Background: Previous literature showed significant health disparities between Native American population and other populations such as Non-Hispanic White. Most existing studies for Native American Health were based on non-probability samples which suffer with selection bias. In this paper, we are the first to evaluate the effectiveness of data integration methods, including calibration and sequential mass imputation, to improve the representativeness of the Tribal Behavioral Risk Factor Surveillance System (TBRFSS) in terms of reducing the biases of the raw estimates.
Methods: We evaluated the benefits of our proposed data integration methods, including calibration and sequential mass imputation, by using the 2019 TBRFSS and the 2018 and 2019 Behavioral Risk Factor Surveillance System (BRFSS). We combined the data from the 2018 and 2019 BRFSS by composite weighting. Demographic variables and general health variables were used as predictors for data integration. The following health-related variables were used for evaluation in terms of biases: Smoking status, Arthritis status, Cardiovascular Disease status, Chronic Obstructive Pulmonary Disease status, Asthma status, Cancer status, Stroke status, Diabetes status, and Health Coverage status.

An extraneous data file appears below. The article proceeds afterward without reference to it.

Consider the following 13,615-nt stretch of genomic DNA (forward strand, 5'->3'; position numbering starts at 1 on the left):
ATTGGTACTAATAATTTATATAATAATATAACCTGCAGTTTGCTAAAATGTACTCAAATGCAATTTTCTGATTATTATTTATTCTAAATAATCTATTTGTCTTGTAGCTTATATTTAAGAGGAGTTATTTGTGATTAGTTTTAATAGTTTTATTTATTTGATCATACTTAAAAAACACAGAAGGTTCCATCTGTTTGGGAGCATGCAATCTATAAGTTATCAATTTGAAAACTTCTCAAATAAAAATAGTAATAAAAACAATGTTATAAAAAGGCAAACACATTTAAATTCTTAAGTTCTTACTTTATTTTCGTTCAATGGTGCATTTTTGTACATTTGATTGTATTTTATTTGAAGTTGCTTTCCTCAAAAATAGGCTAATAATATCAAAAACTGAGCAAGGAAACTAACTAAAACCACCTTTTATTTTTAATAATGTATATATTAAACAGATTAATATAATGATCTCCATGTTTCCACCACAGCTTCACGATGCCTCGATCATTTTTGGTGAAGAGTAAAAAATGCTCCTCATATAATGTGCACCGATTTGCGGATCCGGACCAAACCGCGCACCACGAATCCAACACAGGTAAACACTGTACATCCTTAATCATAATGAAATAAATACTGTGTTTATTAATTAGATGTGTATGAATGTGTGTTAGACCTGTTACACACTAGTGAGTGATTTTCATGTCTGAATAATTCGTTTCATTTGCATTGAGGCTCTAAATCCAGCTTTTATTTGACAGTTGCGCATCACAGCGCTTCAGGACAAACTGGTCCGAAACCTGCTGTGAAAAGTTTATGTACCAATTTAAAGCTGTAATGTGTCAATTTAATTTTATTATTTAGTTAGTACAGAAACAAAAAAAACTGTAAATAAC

Results: For most health-related variables, data integration methods showed smaller biases compared with unadjusted TBRFSS estimates. After calibration, the demographic and general health variables benchmarked with those for the BRFSS.
Conclusion: Data integration procedures, including calibration and sequential mass imputation methods, hold promise for improving the representativeness of the TBRFSS.
Keywords: Data integration; Nonprobability sample; Selection bias.
© 2023. The Author(s).